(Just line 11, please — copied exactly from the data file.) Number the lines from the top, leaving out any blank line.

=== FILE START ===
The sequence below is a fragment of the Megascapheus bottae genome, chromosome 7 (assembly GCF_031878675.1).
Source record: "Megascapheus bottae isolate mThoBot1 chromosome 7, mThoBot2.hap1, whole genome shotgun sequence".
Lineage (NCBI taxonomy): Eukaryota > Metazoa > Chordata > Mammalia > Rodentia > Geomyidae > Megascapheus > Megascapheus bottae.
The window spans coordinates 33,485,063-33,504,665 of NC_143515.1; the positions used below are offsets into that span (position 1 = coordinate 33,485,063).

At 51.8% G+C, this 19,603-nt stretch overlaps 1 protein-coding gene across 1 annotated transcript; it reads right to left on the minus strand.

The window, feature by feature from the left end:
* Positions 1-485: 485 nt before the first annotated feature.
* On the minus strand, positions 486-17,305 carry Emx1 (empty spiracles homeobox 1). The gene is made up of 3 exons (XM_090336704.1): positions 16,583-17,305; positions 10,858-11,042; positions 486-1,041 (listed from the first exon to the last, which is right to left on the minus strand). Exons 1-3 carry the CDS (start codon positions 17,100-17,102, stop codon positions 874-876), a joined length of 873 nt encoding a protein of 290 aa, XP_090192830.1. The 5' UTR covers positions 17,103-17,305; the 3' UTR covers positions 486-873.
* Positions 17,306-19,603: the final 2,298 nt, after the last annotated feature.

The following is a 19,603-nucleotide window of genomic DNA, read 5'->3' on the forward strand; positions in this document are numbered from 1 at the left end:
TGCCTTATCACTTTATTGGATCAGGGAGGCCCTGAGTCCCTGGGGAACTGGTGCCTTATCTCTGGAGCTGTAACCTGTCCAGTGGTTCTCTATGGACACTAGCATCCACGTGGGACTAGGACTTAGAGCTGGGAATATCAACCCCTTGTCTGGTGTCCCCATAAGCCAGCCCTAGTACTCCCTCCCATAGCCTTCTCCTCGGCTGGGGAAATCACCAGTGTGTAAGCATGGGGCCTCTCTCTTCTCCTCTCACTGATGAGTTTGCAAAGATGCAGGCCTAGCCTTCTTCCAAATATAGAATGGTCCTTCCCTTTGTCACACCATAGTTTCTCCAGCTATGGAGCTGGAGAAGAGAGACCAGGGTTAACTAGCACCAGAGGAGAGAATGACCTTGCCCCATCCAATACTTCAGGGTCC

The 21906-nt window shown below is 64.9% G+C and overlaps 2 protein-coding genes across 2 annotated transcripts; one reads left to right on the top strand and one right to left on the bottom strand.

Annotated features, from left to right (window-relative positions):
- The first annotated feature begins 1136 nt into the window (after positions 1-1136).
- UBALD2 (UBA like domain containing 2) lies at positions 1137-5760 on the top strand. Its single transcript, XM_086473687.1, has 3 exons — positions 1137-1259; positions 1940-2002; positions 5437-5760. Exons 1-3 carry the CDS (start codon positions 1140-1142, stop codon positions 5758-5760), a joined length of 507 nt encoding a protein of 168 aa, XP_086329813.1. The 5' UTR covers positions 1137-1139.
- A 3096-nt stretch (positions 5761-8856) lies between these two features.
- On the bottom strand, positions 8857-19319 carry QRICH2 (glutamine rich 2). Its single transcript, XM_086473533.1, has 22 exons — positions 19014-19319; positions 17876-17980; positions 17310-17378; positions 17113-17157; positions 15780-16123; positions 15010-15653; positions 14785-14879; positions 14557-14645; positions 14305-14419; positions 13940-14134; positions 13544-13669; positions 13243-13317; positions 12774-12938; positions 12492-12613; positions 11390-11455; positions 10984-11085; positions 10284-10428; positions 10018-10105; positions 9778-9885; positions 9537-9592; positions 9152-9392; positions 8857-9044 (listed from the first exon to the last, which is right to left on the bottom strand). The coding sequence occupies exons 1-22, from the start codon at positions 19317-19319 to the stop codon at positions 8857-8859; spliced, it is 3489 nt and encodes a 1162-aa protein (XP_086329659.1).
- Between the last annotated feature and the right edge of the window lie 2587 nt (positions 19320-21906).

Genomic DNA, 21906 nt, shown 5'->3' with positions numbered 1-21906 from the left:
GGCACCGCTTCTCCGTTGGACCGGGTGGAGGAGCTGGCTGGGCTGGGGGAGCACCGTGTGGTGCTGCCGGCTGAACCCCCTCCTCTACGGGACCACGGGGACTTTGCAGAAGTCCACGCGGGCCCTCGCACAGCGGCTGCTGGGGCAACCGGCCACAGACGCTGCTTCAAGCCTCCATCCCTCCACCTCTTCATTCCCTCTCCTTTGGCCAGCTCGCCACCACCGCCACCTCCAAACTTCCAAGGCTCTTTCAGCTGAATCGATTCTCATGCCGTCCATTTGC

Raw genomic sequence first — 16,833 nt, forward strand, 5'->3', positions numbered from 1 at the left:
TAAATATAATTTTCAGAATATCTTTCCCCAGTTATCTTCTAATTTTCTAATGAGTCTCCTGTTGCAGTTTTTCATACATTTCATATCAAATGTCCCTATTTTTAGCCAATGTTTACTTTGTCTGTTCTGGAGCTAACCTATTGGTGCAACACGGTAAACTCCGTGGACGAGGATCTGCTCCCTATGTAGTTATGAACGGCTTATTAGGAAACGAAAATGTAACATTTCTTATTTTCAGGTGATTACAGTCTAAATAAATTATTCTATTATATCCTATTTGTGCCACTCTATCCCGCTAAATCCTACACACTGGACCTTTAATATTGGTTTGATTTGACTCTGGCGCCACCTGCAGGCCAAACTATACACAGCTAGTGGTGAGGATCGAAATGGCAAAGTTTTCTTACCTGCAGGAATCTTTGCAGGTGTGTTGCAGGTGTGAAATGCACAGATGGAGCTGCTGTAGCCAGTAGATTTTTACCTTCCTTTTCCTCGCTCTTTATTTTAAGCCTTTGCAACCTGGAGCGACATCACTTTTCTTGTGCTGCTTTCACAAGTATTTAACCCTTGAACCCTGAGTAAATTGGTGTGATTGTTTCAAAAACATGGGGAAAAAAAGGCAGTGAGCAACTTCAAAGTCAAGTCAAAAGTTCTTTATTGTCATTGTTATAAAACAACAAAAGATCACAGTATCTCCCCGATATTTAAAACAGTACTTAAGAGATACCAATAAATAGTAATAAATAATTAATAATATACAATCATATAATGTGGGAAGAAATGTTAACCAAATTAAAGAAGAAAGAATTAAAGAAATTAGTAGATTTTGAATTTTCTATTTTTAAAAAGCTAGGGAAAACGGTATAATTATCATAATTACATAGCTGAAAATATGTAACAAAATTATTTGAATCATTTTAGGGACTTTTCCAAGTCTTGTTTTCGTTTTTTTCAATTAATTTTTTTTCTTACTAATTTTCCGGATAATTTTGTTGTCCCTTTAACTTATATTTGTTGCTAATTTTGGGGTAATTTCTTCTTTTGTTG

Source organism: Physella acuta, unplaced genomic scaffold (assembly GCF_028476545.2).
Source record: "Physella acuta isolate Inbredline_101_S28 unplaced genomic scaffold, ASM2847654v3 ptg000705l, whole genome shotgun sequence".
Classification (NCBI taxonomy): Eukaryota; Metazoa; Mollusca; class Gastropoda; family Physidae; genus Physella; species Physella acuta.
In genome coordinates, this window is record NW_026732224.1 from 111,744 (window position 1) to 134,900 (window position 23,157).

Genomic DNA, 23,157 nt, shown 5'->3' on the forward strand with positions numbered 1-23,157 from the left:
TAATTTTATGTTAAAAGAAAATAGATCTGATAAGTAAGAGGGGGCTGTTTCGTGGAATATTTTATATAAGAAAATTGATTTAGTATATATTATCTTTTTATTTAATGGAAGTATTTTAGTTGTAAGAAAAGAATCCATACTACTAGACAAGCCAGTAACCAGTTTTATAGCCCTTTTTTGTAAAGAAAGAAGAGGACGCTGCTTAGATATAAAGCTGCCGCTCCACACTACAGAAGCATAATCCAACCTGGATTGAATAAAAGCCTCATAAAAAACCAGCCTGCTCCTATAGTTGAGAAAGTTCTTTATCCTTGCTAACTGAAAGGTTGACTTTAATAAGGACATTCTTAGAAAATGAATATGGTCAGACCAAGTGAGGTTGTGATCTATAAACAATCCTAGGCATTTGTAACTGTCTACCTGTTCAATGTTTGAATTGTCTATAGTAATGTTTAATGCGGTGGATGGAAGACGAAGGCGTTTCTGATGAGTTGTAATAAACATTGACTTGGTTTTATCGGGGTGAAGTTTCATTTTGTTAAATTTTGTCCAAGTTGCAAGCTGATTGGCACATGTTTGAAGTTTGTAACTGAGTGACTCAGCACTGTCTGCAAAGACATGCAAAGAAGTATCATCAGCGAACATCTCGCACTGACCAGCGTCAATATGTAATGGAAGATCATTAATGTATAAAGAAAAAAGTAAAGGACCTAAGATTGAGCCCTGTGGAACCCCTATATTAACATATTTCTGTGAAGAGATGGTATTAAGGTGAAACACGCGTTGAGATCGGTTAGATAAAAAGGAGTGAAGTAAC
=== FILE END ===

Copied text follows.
TGCCTTATCACTTTATTGGATCAGGGAGGCCCTGAGTCCCTGGGGAACTGGTGCCTTATCTCTGGAGCTGTAACCTGTCCAGTGGTTCTCTATGGACACTAGCATCCACGTGGGACTAGGACTTAGAGCTGGGAATATCAACCCCTTGTCTGGTGTCCCCATAAGCCAGCCCTAGTACTCCCTCCCATAGCCTTCTCCTCGGCTGGGGAAATCACCAGTGTGTAAGCATGGGGCCTCTCTCTTCTCCTCTCACTGATGAGTTTGCAAAGATGCAGGCCTAGCCTTCTTCCAAATATAGAATGGTCCTTCCCTTTGTCACACCATAGTTTCTCCAGCTATGGAGCTGGAGAAGAGAGACCAGGGTTAACTAGCACCAGAGGAGAGAATGACCTTGCCCCATCCAATACTTCAGGGTCC